How to see August’s blue supermoon – your only chance for 14 years

The best time to look for this rare event – and what you’ll be able to see.

Have you ever seen a blue supermoon? On the night of August 30, you’ll have the chance to see this rare event. We’re all hoping for clear skies, because if we miss it, there won’t be another one for almost 14 years.

But what is a blue supermoon? Is it blue, and when is the best time to see it?

We’ve got the advice from the experts, and reveal why the moon is about to become so important to every single one of us.

A supermoon behind the treesCredit: Shutterstock /boscorelli
A rare blue supermoon will occur at the end of August

What is a blue supermoon?

We’ve all heard the saying “once in a blue moon”, so we know how rare it is. But what is a blue supermoon and what makes it extra special?

Dr Affelia Wibisono, astronomer at the Royal Greenwich Observatory, explains that it’s a combination of two rare astronomical events occuring at the same time.

“We’ve got two things going on at the end of this month,” she told us.

“Firstly, we have a super full moon, which is what happens when the full moon coincides with when the moon is at (or very close to) its nearest point to the Earth. Super full moons appear very slightly bigger and brighter compared to a ‘normal’ full moon.

“This is also the second full moon in August, which makes it a blue moon. However, this is a misnomer, as the moon will not take on a blue hue and will instead retain its usual white colour.”


How rare is a blue supermoon?

Blue moons and supermoons are rare, but the combination of the two is even more noteworthy – the next blue supermoon won’t be for almost 14 years.

“The next blue moon will be on May 31 2026,” Dr Wibisono said. “But that will be a micro full moon, which is the opposite to the supermoon.

“This happens when the full moon occurs when it is at its furthest point from the Earth. It will appear slightly smaller and dimmer compared to a ‘normal’ full moon.

“The next ordinary supermoon will be on the September 18 2024, and then you’ll have to wait until January 31 2037 for the next blue supermoon.”

When is the best time to see the blue supermoon?

The blue supermoon will rise at 8pm on Wednesday August 30 and set just after 6am the following morning. The moon will be at its peak at 2.35am on August 31, which is the moment the near side of the moon is completely illuminated by the sun.

“However, the moon will not look noticeably different during the night, so the best time to see it will depend on the observer’s local conditions,” Dr Wibisono explained.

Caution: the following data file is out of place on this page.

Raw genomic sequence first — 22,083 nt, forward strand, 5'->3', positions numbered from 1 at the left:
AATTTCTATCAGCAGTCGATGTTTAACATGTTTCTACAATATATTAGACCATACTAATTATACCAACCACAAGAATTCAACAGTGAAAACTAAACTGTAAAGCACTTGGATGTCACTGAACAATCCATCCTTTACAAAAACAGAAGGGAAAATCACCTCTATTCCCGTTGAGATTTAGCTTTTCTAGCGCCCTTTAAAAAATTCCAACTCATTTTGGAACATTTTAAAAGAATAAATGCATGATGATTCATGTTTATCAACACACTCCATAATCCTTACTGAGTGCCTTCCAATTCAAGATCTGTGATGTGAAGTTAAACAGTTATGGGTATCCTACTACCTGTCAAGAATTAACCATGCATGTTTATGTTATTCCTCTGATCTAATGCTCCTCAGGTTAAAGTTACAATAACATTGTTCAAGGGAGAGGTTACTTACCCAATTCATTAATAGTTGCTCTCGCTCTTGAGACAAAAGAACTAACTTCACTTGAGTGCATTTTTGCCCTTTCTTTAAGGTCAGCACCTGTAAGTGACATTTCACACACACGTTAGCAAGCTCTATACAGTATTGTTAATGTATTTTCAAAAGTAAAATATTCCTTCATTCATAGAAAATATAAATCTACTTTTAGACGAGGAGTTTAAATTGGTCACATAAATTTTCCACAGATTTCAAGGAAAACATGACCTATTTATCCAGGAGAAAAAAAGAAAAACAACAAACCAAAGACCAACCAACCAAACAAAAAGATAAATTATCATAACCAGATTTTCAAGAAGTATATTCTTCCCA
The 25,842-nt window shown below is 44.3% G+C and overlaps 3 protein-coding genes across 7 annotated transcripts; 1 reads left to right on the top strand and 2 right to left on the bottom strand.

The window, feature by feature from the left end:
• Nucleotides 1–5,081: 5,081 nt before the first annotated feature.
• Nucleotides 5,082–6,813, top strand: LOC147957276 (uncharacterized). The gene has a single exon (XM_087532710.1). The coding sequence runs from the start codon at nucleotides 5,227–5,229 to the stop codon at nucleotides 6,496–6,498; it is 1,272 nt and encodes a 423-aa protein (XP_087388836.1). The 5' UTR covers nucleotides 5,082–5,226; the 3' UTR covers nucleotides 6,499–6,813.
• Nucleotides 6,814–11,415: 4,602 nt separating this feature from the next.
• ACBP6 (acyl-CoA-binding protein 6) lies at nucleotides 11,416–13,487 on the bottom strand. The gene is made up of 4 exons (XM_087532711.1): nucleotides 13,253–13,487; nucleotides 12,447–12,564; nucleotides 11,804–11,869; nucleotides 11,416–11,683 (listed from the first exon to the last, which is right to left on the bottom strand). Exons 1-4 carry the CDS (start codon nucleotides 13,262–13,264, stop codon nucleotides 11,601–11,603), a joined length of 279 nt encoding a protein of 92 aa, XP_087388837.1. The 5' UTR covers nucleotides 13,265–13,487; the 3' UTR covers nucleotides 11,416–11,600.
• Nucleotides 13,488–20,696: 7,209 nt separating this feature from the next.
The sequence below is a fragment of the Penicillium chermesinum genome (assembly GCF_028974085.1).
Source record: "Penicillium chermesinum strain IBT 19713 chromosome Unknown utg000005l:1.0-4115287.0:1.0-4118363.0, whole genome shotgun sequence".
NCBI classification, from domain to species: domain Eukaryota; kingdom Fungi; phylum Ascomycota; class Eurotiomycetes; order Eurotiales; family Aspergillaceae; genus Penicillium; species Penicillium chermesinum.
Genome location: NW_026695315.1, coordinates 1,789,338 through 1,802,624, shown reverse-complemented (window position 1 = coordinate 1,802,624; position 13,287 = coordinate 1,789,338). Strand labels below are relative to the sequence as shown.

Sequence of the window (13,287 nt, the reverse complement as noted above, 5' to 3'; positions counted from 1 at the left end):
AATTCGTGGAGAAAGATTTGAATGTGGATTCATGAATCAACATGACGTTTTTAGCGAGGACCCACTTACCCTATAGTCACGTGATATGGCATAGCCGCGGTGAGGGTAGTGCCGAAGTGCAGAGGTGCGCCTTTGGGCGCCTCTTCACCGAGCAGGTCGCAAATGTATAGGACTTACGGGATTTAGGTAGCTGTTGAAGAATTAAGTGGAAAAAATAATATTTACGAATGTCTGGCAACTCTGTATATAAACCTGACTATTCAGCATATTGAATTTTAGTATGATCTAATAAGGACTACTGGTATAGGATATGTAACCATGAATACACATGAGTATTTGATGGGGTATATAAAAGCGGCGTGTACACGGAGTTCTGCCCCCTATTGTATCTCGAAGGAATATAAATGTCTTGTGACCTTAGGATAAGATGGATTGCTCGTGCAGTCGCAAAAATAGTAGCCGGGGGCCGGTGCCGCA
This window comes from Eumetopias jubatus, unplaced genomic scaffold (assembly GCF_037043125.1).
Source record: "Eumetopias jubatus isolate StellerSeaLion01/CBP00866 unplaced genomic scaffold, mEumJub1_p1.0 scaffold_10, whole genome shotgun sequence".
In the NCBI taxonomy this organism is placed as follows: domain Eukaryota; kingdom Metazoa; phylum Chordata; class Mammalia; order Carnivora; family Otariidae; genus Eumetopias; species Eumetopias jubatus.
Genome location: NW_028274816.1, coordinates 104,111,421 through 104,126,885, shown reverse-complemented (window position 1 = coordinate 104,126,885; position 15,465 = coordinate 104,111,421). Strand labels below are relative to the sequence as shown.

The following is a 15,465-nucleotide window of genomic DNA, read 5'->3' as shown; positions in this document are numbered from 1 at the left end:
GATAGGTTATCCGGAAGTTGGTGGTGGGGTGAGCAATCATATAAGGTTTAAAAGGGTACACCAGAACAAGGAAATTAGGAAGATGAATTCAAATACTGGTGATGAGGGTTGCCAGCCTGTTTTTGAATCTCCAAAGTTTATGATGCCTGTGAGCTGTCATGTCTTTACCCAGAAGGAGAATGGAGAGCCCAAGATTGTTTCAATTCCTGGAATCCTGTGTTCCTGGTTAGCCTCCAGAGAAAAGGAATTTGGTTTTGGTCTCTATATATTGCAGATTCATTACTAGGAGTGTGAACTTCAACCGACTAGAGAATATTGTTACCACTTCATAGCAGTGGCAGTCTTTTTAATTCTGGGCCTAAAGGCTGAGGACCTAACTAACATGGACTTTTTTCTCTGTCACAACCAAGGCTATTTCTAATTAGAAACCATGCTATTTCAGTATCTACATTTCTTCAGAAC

A supermoon pictured in the night sky with the outline of trees visible.Credit: Shutterstock / Fernando Astasio Avila
The blue supermoon will be at its peak at 2.35am on August 31

What can you see on a blue supermoon?

On August 30, the moon will appear up to 14% bigger and 30% brighter than when it is furthest away from the Earth. It will be at 222,043 miles (357,344km) compared to its furthest point of 252,088 miles (405,696km).

With the moon so big in our skies, it’s a great opportunity to grab a pair of binoculars and give it a closer look. For a better view, visit one of the best places in the UK for stargazing.

Dr Wibisono explained that you can see many of the moon’s natural features, but if you’ve got a pair of binoculars to hand, you’ll see even more on the surface of the Earth’s only natural satellite. These include:

  • The low-lying and flat, dark maria (lowlands). These can easily be seen with the naked eye against the bright mountainous terrae (highlands).
  • Large craters, such as Tycho Crater – one of the most prominent craters on the moon. The Tycho Crater is 53 miles (85km) in diameter and was formed about 108 million years ago.

Dr Wibisono says: “Binoculars will reveal more details on the crater, such as its slumped inner walls and the 2km [one-and-a-quarter-mile] tall mountain at the centre of the crater’s floor.

“You’ll also be able to see other smaller craters and mountain ranges around the moon’s surface.”


Why is the moon suddenly so important?

Geopolitical and astropolitical expert Tim Marshall is author of the best-selling book The Future of Geography – about the new political space race.

He explained that the moon is set to become the centre of attention for all of us. For the first time since 1972, when we look up at the moon a man and a woman will soon be looking right back at us.

“Get the popcorn ready,” he told Saga Exceptional. “The USA plans to have a woman and a man walking on the Moon in 2026. It’s part of the Artemis Accords mission, to which the UK is a signatory.”

India landed a robot on the moon on August 23 and China expects to have its astronauts taking their first lunar steps before 2030.

Marshall added that this new interest isn’t just about space exploration, it’s the start of a space gold rush to try to capitalise on what’s thought to be on the moon’s surface.

“We can expect bases to be built on the moon by the early 2030s,” he said.

“This is because of the huge potential for mining the metals that we need for renewable energy technology on Earth – which are now thought to be at the lunar south pole.

“The economic model of making that profitable is unproven, but that won’t stop companies and countries from trying.”

Phillipa Cherryson

Written by Phillipa Cherryson she/her


Phillipa Cherryson is a senior digital editor for Saga Exceptional. Phillipa has been a journalist for 30 years, writing for local and national newspapers, UK magazines and reporting onscreen for ITV. In her spare time she loves the outdoors and is a trainee mountain leader and Ordnance Survey Champion.

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